As UEAPME Secretary General Andrea Benassi said in a recent statement, “The EU is not suffering from a shortage of entrepreneurship in ICT; but it is suffering from a shortage of ICT SMEs that are empowered to grow and innovate at international competitive levels.” As an owner of an EU SME, my future may depend on my willingness to take an activist role to ensure that my company is not undervalued, and I urge my colleagues to do the same.



Brenda K. Wiederhold, Ph.D., MBA, BCIA

Editor-in-Chief, Journal of CyberTherapy & Rehabilitation

Virtual Reality Medical Institute

Citizen Scientists Generate Benefits for Researchers, Educators, Society, and Themselves

What, exactly, is a ‘‘citizen scientist’’? ‘‘The term ‘citizen scientists’ refers to volunteers who participate as    field    assistants    in    scientific    studies.    Citizen    scientists . are not paid for their assistance, nor are they necessarily even scientists.’’1 Two hundred years ago, everyone was a citizen scientist and made their living in another profession. Ben Franklin, who invented the lightning rod and bifocals, made his living as a printer, diplomat, and politician. Contrast that with today’s call from the National Oceanic and Atmospheric Administration National Weather Service to ‘‘Be a Citizen Scientist’’ ( .pdf) and join its network of 230,000 trained severe-weather spotters.

In September 2011, you may have heard that an amazing event occurred: citizen scientists formulated a structure for a key enzyme related to the development of the AIDS virus by using FoldIt,2 an online game in which volunteers can shake, wiggle, or pull apart different pieces of a protein molecule ( It took these gamers a mere 2 years to crack a code that had eluded scientists. What you may not know is that this breakthrough was just the latest contribu- tion by citizen scientists, who are increasingly moving into the life sciences, and that FoldIt was created because of a project called Rosetta@home.3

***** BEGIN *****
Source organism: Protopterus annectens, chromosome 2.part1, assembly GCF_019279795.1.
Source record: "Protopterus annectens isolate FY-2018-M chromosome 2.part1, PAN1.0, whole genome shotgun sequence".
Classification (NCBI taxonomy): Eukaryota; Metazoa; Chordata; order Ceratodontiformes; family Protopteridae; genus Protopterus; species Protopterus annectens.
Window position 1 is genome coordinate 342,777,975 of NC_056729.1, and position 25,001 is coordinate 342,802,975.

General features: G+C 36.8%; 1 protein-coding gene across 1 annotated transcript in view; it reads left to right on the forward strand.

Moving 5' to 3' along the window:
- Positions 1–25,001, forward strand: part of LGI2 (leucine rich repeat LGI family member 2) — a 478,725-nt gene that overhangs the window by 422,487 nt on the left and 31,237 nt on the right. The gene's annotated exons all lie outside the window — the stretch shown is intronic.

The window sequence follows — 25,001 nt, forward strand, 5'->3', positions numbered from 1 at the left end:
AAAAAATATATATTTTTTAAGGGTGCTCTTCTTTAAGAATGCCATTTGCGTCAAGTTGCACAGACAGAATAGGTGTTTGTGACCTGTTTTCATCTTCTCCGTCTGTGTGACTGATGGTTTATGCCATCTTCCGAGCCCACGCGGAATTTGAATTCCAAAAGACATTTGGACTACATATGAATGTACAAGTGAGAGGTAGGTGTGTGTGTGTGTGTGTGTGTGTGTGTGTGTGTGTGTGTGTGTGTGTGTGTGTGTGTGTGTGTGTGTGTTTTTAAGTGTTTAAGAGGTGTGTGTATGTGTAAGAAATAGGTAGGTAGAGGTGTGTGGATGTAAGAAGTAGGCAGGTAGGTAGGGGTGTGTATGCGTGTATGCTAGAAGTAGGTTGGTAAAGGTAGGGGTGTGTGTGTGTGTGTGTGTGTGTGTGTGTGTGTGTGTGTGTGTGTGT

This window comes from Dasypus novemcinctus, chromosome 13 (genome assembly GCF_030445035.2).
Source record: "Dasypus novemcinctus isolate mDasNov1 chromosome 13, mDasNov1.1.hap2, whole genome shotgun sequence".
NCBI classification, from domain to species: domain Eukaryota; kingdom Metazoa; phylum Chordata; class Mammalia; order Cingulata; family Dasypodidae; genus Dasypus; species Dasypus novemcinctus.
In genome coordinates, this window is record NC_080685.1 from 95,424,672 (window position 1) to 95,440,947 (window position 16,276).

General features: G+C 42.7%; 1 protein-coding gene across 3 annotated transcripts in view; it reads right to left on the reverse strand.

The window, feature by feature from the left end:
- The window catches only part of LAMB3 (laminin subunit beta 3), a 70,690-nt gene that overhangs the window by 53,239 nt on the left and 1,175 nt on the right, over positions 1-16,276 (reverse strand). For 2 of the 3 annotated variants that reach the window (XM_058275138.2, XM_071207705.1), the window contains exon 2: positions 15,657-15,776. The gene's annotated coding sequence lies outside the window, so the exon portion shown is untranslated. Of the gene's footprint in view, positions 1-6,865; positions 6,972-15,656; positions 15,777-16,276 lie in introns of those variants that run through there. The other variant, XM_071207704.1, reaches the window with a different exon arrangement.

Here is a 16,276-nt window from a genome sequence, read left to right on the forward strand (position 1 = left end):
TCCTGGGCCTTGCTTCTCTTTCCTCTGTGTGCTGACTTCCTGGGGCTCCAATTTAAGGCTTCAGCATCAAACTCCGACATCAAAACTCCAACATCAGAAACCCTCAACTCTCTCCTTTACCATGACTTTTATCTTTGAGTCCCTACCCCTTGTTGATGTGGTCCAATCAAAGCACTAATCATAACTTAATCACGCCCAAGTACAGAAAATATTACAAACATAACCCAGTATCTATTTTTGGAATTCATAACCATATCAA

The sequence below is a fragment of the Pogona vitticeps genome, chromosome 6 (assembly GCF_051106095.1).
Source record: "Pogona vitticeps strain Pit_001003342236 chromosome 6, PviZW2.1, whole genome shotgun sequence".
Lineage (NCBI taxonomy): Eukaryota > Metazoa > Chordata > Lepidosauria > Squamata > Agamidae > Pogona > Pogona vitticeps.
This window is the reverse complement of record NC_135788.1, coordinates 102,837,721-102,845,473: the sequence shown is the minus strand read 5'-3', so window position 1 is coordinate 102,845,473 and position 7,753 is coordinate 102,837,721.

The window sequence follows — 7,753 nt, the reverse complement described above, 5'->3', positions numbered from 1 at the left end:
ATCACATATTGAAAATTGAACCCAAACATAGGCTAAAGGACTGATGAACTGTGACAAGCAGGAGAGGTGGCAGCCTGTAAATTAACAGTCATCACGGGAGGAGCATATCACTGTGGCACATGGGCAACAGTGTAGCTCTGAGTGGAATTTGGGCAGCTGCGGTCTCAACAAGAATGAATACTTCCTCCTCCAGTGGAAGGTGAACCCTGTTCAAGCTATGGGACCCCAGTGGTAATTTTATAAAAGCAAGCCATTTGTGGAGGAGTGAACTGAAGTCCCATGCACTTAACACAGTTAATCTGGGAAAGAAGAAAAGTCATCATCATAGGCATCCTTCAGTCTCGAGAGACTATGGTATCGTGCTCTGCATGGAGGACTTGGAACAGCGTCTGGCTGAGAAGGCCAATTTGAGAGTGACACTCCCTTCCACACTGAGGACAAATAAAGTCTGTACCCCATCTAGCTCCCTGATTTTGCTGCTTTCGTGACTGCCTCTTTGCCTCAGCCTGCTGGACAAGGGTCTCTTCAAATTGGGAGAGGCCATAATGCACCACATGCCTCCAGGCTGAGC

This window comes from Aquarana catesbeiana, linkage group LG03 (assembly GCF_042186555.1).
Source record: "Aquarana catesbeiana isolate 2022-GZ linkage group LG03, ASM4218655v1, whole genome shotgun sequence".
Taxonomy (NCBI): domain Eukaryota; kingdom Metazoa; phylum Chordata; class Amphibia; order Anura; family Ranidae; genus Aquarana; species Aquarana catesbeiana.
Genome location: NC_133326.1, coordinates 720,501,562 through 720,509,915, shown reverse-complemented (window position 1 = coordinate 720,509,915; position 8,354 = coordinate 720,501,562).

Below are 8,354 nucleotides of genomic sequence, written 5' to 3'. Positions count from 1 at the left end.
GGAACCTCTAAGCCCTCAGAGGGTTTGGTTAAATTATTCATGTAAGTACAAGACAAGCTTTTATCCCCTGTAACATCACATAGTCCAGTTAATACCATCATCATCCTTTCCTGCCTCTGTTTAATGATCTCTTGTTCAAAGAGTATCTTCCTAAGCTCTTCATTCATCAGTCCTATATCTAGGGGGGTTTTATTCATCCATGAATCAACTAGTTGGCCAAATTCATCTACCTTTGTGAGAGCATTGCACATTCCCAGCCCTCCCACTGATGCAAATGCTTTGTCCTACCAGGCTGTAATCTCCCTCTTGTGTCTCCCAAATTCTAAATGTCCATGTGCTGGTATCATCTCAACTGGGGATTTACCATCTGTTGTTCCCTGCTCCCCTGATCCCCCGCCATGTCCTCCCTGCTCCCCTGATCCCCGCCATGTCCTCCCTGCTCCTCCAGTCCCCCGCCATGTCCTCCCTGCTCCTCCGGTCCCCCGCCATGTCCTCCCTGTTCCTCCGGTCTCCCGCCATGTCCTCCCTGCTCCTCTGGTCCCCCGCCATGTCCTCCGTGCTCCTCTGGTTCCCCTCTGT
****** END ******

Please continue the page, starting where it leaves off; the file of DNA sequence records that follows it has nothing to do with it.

Rosetta@home, like the more famous SETI@home that sorts through radio signals in the Search for Extraterrestrial Intelligence (SETI), harnessed volunteers’ unused computer power to research complex issues through so-called grid computing. When the volunteers noted to the researchers that they could do a better job of manipulating the molecule than the computer, the researchers developed the FoldIt program, and the rest, as they say, is history.

It is interesting to note that most of the gamers didn’t have sophisticated knowledge of biology, but instead had good spatial reasoning skills—something that is difficult to emulate in a computer program. We don’t know yet whether these successful gamers have increased their knowledge of and improved their attitude toward science, but an earlier study may provide some clues.

Environmental science was one of the first fields to so- licit volunteers in projects such as the National Audubon Society’s Christmas Bird Count, which began in 1900. The Birdhouse Network (TBN) is a more complex citizen scientist project involving the creation of nesting boxes and reporting on the behaviors of cavity-nesting birds such as swallows; interaction with TBN staff is encouraged. In a standardized evaluation of this project, the researchers determined that participants’ knowledge of bird biology increased, but they were unable to detect a significant increase in attitude toward science or the environment, or increased knowledge of the scientific process. As a result, the authors suggested, ‘‘Citizen-science projects that hope to increase understanding of the scientific process should be framed in a way that makes participants particularly aware of the scientific process in which they are becoming involved.’’4